Furniture in the Burbs
A close friend just bought a house in Connecticut. Before he closed, the sellers did a virtual auction of all of the furniture in their house. While he didn’t buy everything in the house, my friend chose enough items, most of them high quality, as a starting place for what will be a multi-month dive into making the home feel great for his family.
It reminded me about yet another difference between Manhattan, and everywhere else. In a year in which we’ve seen the insides of a lot of deals this year, I saw it time and again: Each apartment seller became more stressed about the furniture than nearly any other aspect of the process.
I’ve heard it said that moving is among the most stressful things one can go through, only slightly below divorce and mourning the loss of a loved one. Of course, my team and I arrive on the scene as real estate professionals right at this moment. I’ve often said that we catch people at their most stressed, and moving is certainly one of the main components to the stress. It is leaving what is familiar and going to something new. Scary, to be sure, for even the most put-together people.
When people move, it may be of no surprise that that they are going to a larger or smaller space. At the very least, they are not moving to a carbon copy of where they were. In any situation, it is likely that furniture will be outdated or obsolete. In working with sellers this year, we have seen cross-country moves, downsizing from two houses to one, and, of course, estate sales. Among many, many, MANY others.
In the cross country move, the seller was proud of his contemporary designer furniture. But he still didn’t want to move it to California. In the downsizing situation, the sellers’ upstate house was becoming their primary residence, and was already furnished. In the estate sale, furniture had traveled from house to apartment, and the original owner had, well, no need for furniture any longer. It was up to her heirs to decide what to do with an apartment full of emotional keepsakes, and big wooden furniture.
Another seller had a big house in New Jersey, a home in Florida, and no need for another four rooms of furniture from a Manhattan apartment they no longer even visited.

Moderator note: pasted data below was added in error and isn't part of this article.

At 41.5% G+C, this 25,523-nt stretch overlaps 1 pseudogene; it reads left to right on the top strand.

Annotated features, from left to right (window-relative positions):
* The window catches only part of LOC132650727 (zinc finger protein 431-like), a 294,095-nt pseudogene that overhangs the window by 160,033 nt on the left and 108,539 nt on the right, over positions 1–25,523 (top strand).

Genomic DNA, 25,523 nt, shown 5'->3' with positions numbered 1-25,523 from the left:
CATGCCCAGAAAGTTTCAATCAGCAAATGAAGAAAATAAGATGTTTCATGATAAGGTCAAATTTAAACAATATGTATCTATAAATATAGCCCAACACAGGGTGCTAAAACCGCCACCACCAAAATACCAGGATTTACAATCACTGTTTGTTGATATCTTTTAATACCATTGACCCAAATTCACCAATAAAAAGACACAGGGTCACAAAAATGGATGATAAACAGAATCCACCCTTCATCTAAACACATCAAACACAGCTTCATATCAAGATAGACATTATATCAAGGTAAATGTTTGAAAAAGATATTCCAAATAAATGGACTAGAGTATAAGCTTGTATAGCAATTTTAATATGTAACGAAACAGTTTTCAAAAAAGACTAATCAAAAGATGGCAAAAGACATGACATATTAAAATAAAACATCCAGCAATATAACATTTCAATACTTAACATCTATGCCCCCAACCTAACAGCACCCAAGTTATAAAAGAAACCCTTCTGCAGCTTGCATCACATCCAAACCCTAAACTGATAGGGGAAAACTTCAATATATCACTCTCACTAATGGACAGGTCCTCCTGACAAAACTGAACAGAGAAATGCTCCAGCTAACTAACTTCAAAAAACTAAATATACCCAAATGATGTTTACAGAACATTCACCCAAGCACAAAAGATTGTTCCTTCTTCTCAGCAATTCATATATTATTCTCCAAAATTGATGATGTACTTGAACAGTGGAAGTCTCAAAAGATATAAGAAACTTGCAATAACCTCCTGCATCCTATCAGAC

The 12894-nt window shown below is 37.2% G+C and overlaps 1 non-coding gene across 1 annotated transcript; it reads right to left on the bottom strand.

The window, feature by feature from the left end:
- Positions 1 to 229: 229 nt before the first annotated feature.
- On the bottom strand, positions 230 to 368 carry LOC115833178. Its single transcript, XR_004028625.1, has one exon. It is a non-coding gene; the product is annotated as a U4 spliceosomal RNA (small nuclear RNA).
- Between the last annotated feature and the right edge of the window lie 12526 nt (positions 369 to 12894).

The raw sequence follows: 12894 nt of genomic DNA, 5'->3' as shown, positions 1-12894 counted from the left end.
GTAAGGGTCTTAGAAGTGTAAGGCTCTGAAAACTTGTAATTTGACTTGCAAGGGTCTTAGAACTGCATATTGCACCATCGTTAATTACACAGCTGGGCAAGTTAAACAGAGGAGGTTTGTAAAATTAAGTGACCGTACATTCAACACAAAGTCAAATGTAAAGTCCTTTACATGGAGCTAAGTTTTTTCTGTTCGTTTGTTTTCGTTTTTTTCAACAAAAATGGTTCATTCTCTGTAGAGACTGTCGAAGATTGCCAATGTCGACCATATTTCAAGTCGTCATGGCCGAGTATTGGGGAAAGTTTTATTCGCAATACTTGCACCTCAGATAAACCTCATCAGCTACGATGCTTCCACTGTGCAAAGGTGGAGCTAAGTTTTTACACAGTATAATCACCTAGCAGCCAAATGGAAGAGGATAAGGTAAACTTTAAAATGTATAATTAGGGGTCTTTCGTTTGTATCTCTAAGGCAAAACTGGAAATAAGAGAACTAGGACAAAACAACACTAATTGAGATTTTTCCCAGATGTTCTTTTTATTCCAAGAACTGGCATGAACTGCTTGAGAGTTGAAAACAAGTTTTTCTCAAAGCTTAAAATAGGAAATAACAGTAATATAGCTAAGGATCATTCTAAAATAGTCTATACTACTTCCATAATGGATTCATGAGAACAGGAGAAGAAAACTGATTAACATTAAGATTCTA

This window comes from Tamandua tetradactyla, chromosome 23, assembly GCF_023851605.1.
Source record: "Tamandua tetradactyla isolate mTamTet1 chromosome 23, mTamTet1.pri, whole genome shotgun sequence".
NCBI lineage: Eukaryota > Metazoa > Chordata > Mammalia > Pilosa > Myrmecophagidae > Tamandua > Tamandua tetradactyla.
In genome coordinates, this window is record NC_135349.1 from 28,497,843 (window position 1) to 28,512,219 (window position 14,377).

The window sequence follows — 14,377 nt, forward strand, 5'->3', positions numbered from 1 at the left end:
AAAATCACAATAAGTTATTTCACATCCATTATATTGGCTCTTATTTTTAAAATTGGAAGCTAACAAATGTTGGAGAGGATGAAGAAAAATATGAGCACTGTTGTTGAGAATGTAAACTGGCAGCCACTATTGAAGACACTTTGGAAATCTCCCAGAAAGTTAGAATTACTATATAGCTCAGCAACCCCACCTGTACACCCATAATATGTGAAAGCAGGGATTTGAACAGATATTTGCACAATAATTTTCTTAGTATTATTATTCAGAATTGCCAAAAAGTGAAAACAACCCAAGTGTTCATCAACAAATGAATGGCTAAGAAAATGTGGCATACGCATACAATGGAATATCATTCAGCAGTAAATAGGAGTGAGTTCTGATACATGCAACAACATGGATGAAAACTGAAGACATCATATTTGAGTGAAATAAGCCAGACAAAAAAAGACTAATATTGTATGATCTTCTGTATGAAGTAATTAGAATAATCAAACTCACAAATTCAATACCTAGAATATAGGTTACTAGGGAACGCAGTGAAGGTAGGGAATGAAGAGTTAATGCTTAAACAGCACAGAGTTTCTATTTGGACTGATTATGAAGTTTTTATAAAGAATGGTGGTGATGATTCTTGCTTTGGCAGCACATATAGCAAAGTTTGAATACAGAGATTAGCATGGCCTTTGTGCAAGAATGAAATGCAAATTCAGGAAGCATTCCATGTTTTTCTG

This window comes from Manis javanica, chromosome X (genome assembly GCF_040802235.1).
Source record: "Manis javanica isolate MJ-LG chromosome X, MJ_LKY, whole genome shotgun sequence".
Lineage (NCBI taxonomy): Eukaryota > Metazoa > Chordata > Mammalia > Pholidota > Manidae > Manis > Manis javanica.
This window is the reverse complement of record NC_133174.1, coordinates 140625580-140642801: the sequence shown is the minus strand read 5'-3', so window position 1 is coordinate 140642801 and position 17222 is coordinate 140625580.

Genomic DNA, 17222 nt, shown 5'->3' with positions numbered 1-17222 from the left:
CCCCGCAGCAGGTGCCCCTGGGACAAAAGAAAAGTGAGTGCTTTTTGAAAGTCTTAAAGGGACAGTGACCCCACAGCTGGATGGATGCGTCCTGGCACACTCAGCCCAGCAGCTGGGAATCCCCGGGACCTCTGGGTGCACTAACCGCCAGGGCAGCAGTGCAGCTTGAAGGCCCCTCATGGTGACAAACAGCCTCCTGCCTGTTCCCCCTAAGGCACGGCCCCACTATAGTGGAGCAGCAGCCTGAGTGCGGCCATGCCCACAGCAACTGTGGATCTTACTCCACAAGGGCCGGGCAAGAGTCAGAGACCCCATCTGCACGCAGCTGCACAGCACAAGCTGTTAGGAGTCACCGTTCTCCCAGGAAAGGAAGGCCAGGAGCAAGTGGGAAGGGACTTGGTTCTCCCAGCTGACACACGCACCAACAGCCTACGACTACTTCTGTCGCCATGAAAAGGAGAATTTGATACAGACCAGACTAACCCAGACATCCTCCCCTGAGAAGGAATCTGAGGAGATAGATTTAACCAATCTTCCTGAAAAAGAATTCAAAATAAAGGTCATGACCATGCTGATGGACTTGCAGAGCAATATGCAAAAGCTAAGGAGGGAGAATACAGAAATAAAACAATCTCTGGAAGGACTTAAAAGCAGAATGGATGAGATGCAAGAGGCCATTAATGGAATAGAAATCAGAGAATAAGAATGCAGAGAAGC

Yet another estate sale was surprised that the over-the-top cost of rental cars meant that U-Hauls, which his building staff was going to have to use to haul away furniture, would impact the staff’s willingness to do that work. The supply chain has seemed to affect everyone.
I was approached with questions of this flavor:
“Do you have someone who can pick up the furniture I don’t want?”
“Do you have a company that will BUY the furniture I don’t want?”
“What the hell do I do with all of this furniture I don’t want?”
“Can I do a garage sale in my building??’
“The super wanted to charge me an outrageous amount to remove furniture and toss it. What do I do?”
“My building doesn’t want to allow in any non-residents because of COVID. How do I sell my furniture??”
What Changed This Year
Suddenly, in what has been the busiest market in 30 years, long before I even started in the business, buyers joined this chorus. Their questions were presented more sheepishly than the sellers’. It was all pandemic-related:
“Do you think the sellers would leave some furniture?”
“Are the appliances in working order?
“What are people doing these days to order furniture?”
Buyers have realized that, even if they’re doing a major renovation, that they may hit some major bumps in the road with shipping delays and supply chain issues more broadly. Maybe they will need to use that old fridge. Maybe they want to live in the space for a while before doing all the work. And lurking behind their concerns, is every delay story they’re hearing.
Personally, we have had a refrigerator delivery be delayed for nearly a year. The day before it was to be delivered, Pottery Barn Kids called me to tell me that my son’s new bed wouldn’t be delivered for SIX MONTHS! I used to joke that Restoration Hardware should be called “Frustration Hardware,” having had one tough experience with their customer service department. Now, it would seem that these issues are de riguer for everyone.
When is that bed going to ever come in? What if you’re left mid-renovation with certain items unavailable? The concerns have impacted buyers’ willingness to renovate, and, more to the point, increased their interest in buying, or inheriting, sellers’ furniture that they don’t want to take, anyway.
Let me say that before 2021, I had never sold an apartment with its furniture. This year, I’ve negotiated three sales that included furniture, and have three more pending as of this writing. In one case, a buyer is purchasing a part-time apartment, and is supremely worried about being able to source furniture in a reasonable period of time. In another, a buyer is expanding into a larger unit and fears, again, that his kids won’t have beds to sleep on. In another deal, buyers don’t want to shop for furniture while they perceive the pandemic rages on.
It’s part psychological, and very practical.
In short, no one seems to want to deal with furniture, whether they are buying or selling. Sellers, who historically discover that their used furniture has nearly no value, are able to, at the very least, worry a little less. And buyers can kick the can down the road a little by buying the furniture at low cost. It’s a situation in which “everyone wins,” and at the same time each side feels like they are losing. The sellers lose money they thought they could get, and buyers lose the freedom of creating their dream home right away.
Surely, though, the furniture wins. It gets some new owners and a new life, rather than being stacked in a sad warehouse like the end scene in Raiders of the Lost Ark!